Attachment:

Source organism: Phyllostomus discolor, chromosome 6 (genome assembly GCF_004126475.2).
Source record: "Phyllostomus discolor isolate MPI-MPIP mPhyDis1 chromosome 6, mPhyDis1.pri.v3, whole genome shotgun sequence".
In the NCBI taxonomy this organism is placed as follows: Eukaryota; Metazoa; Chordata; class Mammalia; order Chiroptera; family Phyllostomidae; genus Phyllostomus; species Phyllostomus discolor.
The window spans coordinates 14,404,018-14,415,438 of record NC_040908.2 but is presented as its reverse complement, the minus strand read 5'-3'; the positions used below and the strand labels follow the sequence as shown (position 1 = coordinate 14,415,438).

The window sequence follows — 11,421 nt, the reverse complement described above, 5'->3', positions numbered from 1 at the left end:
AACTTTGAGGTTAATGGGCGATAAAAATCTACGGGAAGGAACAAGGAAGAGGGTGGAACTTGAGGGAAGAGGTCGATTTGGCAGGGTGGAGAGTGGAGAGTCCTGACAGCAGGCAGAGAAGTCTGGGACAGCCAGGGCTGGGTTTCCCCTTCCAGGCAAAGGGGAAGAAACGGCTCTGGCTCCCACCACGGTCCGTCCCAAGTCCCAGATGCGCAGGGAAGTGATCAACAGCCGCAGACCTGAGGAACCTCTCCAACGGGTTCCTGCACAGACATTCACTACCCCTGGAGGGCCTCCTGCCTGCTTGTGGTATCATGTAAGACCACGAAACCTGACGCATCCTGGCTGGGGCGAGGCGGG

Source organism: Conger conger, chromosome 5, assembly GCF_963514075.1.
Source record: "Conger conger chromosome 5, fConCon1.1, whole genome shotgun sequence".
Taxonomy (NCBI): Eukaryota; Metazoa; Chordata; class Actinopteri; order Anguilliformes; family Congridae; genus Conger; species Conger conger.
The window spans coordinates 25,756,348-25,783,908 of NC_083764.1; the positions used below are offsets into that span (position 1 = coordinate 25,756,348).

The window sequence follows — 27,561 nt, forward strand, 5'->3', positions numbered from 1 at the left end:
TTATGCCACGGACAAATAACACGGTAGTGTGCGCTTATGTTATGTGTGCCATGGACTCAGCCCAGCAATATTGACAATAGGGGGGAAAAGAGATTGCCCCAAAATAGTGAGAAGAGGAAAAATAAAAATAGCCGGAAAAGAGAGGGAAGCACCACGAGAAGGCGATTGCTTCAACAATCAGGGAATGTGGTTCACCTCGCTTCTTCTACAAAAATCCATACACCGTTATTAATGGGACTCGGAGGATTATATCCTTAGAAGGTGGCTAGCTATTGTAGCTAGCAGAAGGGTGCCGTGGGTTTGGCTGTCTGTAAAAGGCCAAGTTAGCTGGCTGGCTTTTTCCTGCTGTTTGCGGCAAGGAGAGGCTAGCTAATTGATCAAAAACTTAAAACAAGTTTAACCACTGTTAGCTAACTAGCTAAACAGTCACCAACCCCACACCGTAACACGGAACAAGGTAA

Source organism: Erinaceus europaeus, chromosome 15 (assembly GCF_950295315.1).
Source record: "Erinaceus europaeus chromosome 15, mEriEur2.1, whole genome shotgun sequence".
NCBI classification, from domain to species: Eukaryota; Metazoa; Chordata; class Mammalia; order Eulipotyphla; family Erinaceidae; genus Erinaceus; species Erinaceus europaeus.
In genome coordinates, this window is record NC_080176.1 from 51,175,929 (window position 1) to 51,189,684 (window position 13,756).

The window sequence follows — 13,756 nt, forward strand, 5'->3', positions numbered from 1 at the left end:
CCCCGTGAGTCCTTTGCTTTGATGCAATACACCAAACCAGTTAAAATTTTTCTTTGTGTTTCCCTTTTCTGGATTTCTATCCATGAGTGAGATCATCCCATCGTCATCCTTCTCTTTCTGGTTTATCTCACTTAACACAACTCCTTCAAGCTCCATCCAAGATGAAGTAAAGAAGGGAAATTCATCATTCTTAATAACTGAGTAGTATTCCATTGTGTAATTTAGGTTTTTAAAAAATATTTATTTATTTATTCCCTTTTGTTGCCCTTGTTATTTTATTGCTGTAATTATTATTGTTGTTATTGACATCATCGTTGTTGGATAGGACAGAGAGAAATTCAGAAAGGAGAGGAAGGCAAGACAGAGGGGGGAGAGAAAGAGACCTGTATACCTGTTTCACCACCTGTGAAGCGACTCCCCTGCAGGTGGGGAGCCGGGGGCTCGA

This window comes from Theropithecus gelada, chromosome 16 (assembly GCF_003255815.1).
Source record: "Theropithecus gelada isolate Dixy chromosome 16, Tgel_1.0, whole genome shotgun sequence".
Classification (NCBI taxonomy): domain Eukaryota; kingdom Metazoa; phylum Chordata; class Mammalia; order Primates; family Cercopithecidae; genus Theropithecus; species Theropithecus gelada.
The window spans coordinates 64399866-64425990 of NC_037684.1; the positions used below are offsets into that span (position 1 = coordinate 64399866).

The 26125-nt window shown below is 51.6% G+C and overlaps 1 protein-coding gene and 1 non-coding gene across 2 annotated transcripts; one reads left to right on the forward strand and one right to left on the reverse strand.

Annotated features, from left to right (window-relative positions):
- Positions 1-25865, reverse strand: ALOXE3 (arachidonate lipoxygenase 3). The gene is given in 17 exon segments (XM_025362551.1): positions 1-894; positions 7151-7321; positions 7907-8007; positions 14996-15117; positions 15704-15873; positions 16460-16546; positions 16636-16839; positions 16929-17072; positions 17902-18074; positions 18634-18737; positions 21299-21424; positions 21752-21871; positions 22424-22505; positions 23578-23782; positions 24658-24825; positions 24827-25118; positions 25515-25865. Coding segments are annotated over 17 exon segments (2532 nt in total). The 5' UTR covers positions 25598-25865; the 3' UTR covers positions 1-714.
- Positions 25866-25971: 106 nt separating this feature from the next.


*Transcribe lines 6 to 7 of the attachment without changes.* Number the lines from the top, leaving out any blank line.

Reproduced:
AACTTTGAGGTTAATGGGCGATAAAAATCTACGGGAAGGAACAAGGAAGAGGGTGGAACTTGAGGGAAGAGGTCGATTTGGCAGGGTGGAGAGTGGAGAGTCCTGACAGCAGGCAGAGAAGTCTGGGACAGCCAGGGCTGGGTTTCCCCTTCCAGGCAAAGGGGAAGAAACGGCTCTGGCTCCCACCACGGTCCGTCCCAAGTCCCAGATGCGCAGGGAAGTGATCAACAGCCGCAGACCTGAGGAACCTCTCCAACGGGTTCCTGCACAGACATTCACTACCCCTGGAGGGCCTCCTGCCTGCTTGTGGTATCATGTAAGACCACGAAACCTGACGCATCCTGGCTGGGGCGAGGCGGG

Source organism: Conger conger, chromosome 5, assembly GCF_963514075.1.